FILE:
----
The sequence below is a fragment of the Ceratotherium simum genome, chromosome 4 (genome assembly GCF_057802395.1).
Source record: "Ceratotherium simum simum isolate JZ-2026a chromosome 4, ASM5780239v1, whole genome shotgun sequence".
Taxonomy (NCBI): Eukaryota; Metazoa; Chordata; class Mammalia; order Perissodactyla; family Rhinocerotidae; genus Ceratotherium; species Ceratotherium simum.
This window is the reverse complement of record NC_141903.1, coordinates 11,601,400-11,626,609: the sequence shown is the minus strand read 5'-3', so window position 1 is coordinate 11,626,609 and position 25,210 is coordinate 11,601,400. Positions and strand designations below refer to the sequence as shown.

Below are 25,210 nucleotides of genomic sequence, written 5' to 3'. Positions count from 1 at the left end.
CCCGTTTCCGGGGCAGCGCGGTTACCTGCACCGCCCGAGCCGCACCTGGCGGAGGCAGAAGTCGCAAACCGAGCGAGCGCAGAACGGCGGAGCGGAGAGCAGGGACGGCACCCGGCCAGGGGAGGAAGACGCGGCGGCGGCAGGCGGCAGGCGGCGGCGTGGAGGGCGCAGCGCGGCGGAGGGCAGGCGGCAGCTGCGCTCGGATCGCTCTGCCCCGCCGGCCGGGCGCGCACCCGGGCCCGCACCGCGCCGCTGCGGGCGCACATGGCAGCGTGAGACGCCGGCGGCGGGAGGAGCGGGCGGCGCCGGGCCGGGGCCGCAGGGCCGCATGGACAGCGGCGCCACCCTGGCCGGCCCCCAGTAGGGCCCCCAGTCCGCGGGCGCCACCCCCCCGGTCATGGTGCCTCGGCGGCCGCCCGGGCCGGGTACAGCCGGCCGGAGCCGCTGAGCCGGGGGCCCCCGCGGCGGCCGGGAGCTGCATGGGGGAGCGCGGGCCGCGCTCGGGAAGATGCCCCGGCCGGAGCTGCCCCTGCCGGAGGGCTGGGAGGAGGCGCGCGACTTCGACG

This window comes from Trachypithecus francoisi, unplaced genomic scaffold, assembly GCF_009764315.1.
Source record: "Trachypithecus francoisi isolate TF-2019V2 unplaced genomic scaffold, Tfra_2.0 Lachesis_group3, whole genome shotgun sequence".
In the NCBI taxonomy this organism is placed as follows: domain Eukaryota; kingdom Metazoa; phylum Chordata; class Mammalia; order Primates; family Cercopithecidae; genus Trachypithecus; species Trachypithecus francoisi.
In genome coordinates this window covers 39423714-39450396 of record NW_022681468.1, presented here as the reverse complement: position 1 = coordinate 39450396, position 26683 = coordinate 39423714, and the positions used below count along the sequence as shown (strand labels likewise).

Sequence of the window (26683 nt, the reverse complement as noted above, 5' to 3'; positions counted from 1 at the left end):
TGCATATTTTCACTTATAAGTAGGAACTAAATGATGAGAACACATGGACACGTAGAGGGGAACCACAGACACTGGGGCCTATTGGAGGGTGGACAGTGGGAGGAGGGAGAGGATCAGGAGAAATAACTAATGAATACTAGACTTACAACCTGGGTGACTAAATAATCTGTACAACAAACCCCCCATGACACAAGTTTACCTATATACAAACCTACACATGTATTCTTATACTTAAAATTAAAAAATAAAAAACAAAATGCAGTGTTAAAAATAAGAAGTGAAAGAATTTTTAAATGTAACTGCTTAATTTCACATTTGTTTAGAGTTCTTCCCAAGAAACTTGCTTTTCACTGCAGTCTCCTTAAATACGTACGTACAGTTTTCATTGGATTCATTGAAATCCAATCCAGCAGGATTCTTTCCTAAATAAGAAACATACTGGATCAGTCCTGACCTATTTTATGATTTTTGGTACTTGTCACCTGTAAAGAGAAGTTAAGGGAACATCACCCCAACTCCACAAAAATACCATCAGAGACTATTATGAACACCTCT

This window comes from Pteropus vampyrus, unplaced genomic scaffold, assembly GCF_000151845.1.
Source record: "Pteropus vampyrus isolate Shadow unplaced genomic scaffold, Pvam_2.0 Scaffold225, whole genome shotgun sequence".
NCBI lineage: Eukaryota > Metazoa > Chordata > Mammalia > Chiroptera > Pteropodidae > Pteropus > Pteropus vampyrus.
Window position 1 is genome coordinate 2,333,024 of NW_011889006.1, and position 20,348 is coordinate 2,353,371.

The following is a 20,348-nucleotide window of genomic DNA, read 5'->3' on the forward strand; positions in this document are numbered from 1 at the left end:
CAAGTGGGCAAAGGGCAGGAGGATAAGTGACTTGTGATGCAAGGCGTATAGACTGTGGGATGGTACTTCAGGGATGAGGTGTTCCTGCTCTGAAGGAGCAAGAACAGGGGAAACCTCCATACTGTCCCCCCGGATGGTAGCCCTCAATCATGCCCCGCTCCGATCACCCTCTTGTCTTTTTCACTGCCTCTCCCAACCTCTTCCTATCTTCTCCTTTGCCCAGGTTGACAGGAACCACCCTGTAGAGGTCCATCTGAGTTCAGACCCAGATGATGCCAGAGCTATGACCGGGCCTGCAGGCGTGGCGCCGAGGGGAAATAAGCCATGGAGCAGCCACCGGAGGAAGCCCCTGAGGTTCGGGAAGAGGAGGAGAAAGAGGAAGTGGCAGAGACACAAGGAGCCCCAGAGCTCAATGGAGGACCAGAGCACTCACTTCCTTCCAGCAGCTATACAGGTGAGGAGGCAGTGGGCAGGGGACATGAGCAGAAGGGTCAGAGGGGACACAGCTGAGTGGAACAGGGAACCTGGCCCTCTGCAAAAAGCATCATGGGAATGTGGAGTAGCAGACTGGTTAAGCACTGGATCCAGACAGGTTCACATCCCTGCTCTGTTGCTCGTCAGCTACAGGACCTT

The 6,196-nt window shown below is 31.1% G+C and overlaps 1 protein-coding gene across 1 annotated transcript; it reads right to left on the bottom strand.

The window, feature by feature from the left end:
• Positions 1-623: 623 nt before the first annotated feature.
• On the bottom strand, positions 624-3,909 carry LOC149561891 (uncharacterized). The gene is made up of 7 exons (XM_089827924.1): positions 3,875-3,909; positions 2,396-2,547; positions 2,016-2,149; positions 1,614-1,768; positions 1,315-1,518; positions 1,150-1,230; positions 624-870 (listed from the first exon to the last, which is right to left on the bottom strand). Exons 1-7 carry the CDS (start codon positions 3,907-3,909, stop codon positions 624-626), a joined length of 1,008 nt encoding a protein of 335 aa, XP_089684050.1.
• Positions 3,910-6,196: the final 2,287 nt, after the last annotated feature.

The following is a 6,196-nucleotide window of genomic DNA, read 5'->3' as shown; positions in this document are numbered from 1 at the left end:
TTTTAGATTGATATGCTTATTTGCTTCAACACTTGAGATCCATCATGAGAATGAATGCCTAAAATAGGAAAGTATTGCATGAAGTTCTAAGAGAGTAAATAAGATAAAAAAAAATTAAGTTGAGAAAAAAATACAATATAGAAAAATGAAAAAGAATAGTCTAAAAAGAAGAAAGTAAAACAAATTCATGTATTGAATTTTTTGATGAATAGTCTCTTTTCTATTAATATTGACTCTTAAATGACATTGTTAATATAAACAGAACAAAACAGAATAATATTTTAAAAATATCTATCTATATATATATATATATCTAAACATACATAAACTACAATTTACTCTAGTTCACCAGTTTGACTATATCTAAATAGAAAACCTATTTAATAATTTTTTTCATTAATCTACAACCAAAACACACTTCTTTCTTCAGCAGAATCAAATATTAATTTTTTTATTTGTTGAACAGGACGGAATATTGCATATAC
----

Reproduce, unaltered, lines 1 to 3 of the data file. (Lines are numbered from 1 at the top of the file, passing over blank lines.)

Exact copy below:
The sequence below is a fragment of the Ceratotherium simum genome, chromosome 4 (genome assembly GCF_057802395.1).
Source record: "Ceratotherium simum simum isolate JZ-2026a chromosome 4, ASM5780239v1, whole genome shotgun sequence".
Taxonomy (NCBI): Eukaryota; Metazoa; Chordata; class Mammalia; order Perissodactyla; family Rhinocerotidae; genus Ceratotherium; species Ceratotherium simum.